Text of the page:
Linda Kulp Trout

Sunday, August 30, 2009


Recently, I realized my mother has never told me much about what I was like as a baby. The only thing she ever told me was that my father would put me in the closet when I cried until I eventually fell asleep. The other night on the phone, I asked her to tell me more, but it's been over fifty years and many babies came after me. She said she really couldn't remember anything. Funny how after all this time, I just now started wondering about it.

Today, I wrote this in my journal. Is it the start of a poem or just random thoughts? I'm not sure. Whatever it is, it still needs work. Suggestions and comments are welcome and appreciated. : )


My mother never talks about
what I was like as a baby.
Anytime I ask she says
I don’t remember.

The only story she tells
is how when I was little
my father used to put me
in a dark closet until
I cried myself to sleep.
She says he hated hearing
me cry but when I ask her

she just says
I don’t remember.

My father wouldn’t
have to worry now
(If he were around)


I wonder
if it's because
somewhere deep down


Thursday, August 27, 2009

Poetry Friday: Trooper

Earlier this month, our local news reported on a pit bull found in a D.C. city dumpster, apparently a victim of dog fighting. She was taped inside a plastic trash bag and discarded.

I haven't been able to stop thinking about her and what a horrific existence she must have had. My heart aches to know that there are many animals abused everyday. I can't understand how someone could put an animal through so much pain.

I needed to do something, so I sent a donation in her honor to a fund for abused animals. That just didn't seem like enough so as I thought about what to share this week for Poetry Friday, I decided to share her story. She fought so hard to survive, the police officer who rescued her named her Trooper.

I couldn't get the lines to indent the way I wanted them to so I hope it still makes sense.

for Trooper

You weren’t willing
to die that day—
when they taped
your bruised and battered
body inside a plastic bag
and tossed you
into a city dumpster.

You weren’t willing
to die that day—
when you bravely chewed
your way through the darkness—

a hole just big enough
to be seen

your face layered
with blood and flies

barely alive—

You weren’t willing
to die that day
when your savior
freed your tortured limbs

too weak to stand alone
too strong to give up

You weren’t willing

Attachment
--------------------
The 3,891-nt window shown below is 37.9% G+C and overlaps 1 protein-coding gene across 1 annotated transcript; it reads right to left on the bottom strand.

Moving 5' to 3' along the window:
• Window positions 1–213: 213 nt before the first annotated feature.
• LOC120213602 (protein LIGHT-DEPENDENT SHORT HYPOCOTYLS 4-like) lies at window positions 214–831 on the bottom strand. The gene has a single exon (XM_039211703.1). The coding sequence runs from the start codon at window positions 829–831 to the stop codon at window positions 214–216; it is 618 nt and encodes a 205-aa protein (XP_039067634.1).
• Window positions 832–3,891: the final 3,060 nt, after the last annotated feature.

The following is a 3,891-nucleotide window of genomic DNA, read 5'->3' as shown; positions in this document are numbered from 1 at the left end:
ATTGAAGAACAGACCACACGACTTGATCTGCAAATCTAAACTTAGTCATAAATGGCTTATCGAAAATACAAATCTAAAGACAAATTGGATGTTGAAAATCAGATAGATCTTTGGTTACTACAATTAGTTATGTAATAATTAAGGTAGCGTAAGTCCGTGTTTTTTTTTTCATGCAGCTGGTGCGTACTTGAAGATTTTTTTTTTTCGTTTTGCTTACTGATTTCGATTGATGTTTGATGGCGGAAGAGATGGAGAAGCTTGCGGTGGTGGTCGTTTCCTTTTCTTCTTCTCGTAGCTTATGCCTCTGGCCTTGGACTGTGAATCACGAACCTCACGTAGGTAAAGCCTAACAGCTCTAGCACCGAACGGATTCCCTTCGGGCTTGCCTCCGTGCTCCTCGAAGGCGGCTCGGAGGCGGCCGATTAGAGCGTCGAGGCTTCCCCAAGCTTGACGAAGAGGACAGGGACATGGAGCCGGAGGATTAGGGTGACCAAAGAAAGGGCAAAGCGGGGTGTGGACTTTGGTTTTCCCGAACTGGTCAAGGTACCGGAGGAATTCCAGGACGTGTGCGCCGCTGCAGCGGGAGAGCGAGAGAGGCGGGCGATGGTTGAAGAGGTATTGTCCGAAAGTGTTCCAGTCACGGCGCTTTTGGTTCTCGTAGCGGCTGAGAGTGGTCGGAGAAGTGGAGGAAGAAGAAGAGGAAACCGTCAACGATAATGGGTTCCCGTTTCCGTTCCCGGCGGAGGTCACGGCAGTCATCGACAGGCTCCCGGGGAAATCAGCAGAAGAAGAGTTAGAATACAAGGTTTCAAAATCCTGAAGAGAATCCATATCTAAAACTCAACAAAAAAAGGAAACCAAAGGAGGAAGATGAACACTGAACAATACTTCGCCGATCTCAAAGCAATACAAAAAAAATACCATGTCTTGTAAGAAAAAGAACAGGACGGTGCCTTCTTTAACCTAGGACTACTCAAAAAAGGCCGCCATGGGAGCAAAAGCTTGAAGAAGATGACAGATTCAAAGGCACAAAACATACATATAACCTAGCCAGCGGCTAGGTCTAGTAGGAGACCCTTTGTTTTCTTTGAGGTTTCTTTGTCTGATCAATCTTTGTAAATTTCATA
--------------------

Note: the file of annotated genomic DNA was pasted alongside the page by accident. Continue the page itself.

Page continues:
to die that day—
neglected, abused
forced to be a fighter

but still

to forgive—

You can see a picture of Trooper and read more about her progress here.

Thursday, August 13, 2009

Poetry Friday: Last Year's Sneakers

Tricia's poetry stretch this week at The Miss Rumphius Effect was to write a poem about an article of clothing. Be sure to visit her site to read the great poems folks wrote in response to the challenge.

Like most kids, when my sons were younger, getting just the right sneakers was always high on their back to school shopping list. As soon as we got home from the store, off went the old sneakers, on with the new. The old sneakers abandoned and forgotten. This is my tribute to all the old sneakers still lying on some kid's bedroom floor.

Last Year’s Sneakers

Lie on the bedroom floor
their smooth white skin
now scuffed by time
their laces once neon tangerine
now thread-bare apricot
their soles once full of bounce
now worn and weary

Last year’s sneakers
lie on the bedroom floor
their replacements
unboxed, laced up
and admired


Last year’s sneakers
lie on the bedroom floor
ready to rest

Thursday, August 6, 2009

Poetry Friday: Embarrassing Then, Funny Now

Yesterday, we got a post card in the mail announcing monthly bulk trash pick-up. As I thought about the items I might set out, a childhood experience came back to me.. I remembered the embarrassment and horror that my friends would find out our family secret, but now it's just plain funny. I couldn't get the formatting to work the way I wanted it to, but here's what I wrote in my journal:


Tuesday nights after supper,
our family went shopping—
cruising rich neighborhoods
scanning garbage heaps like pirates
searching for trash night treasures.

There! Mom would squeal,
That vinyl chair is perfect!

We’d coast along the curb
so Dad could get a better look,
Yep! Looks ALMOST new!

In a breath,
he was out of the car,
our prize hoisted into the trunk
the lid battened down with rope—
we were ready to sail

(so embarrassing)
Dad knocked on the door requesting
permission to pick through
a pile full possibilities.

Dad could fix anything
worn out washers
broken bikes
toasters, TVs—

Our house a bounty
of other people’s

I worried my friends
would spot

And wished
just once—

We could shop
in a store
like they did.